Saving fuel while plowing

Less friction, less power, less fuel -- plowshares coated with diamond-like carbon slide through the soil like a hot knife through butter. As a result, the tractors pulling them need less power and fuel. In some tests the power required has been reduced by more than 30 percent.

Extremely hard, diamond-like carbon coatings are used to protect hard disks in computers and ensure that sliding bearings remain smooth. In the future they could help farmers to save fuel while plowing and make it easier to till the ground. Farmers in Germany consume nearly a billion liters of fuel every year to work their land. Around 50 per cent of the energy used when plowing or harrowing is lost as a result of friction between the plowshare and the soil. To change this, scientists at the Fraunhofer Institute for Mechanics of Materials IWM in Freiburg and their partners in the RemBob project are working on DLC-coated plowshares. They have already been able to reduce friction by half. The power required by the tractor has also been reduced, by more than 30 per cent in some tests.

For farmers, the smoothly cutting plowshares mean either a time gain because they can use wider equipment or lower costs for fuel, machinery and maintenance. The tractors can be smaller or can operate in partial load, with longer repair and maintenance intervals. "From the environmental point of view it would be better for the tractors to be smaller," says physicist and trained fruit farmer Martin Hörner from Fraunhofer IWM. They would not only need less fuel but would also be lighter. Lighter machines mean less soil compaction, and the looser the soil, the less power is needed to work it. The quality of the soil would also be better. In highly compacted ground there are hardly any worms and other small creatures which help to turn the soil and enrich it with nutrients. Compacted soils are less able to absorb water and dry out more quickly. "In Germany we are relatively advanced as far as protecting soil resources is concerned, but even in this country more soil is lost by compaction and erosion than is created by natural processes," explains Hörner.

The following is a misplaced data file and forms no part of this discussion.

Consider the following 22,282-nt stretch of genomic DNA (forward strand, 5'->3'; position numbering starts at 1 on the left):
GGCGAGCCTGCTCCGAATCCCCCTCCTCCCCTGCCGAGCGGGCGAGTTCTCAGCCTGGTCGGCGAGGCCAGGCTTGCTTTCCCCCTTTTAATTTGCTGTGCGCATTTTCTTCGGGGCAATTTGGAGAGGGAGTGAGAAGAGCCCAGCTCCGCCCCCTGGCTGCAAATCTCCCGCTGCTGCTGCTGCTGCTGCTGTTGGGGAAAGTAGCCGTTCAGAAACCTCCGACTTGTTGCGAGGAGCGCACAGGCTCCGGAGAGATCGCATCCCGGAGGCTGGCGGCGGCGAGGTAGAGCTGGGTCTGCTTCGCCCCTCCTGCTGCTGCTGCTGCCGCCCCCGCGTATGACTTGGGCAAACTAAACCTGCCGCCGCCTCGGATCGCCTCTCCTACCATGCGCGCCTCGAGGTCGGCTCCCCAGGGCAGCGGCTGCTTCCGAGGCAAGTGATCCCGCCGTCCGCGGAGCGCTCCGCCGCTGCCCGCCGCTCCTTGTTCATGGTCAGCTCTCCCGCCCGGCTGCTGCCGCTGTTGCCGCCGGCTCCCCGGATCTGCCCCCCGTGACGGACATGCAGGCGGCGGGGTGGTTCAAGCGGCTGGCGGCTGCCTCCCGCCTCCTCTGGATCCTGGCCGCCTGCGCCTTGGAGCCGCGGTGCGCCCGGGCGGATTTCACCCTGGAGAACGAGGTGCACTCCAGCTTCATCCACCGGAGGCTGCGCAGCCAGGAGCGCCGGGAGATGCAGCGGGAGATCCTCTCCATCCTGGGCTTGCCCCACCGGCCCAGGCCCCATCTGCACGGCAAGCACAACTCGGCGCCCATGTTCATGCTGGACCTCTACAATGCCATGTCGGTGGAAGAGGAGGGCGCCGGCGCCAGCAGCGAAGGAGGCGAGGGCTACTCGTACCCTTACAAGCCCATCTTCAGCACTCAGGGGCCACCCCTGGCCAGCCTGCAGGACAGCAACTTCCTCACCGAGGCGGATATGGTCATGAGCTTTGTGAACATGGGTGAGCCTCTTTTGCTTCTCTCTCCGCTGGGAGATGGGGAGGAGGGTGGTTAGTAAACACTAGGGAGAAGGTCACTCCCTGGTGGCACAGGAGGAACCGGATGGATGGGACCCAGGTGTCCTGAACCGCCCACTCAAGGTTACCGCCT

A further advantage of DLC coatings on groundworking equipment is the protection they provide against corrosion and wear. Plowshares have to be hard and sturdy but also resilient, so that they do not break if they hit a rock. High-durability steels are used, but they suffer visibly if they are used for a prolonged length of time in the ground. "A tine on a circular harrow can lose 50 per cent of its mass through wear every season," states Hörner. But soil, sand and stones wear down conventional coatings within a very short time. This is why plowshares have not been coated up to now. DLC coatings, however, can withstand the extreme stresses and strains. The problem is that the tough steel on the groundworking equipment deforms too easily and is therefore unsuitable as a substrate for the much more rigid diamond-like coating – it would quickly spall. The project partners are therefore testing plowshares made of different materials, including nitriding steel, glass-fiber-reinforced plastic and tungsten carbide, out in the field. The next project goal is to plow at least 20 kilometers of ground before the coating fails. "If we achieve that, the wear-free plowshare will be within touching distance," affirms Hörner.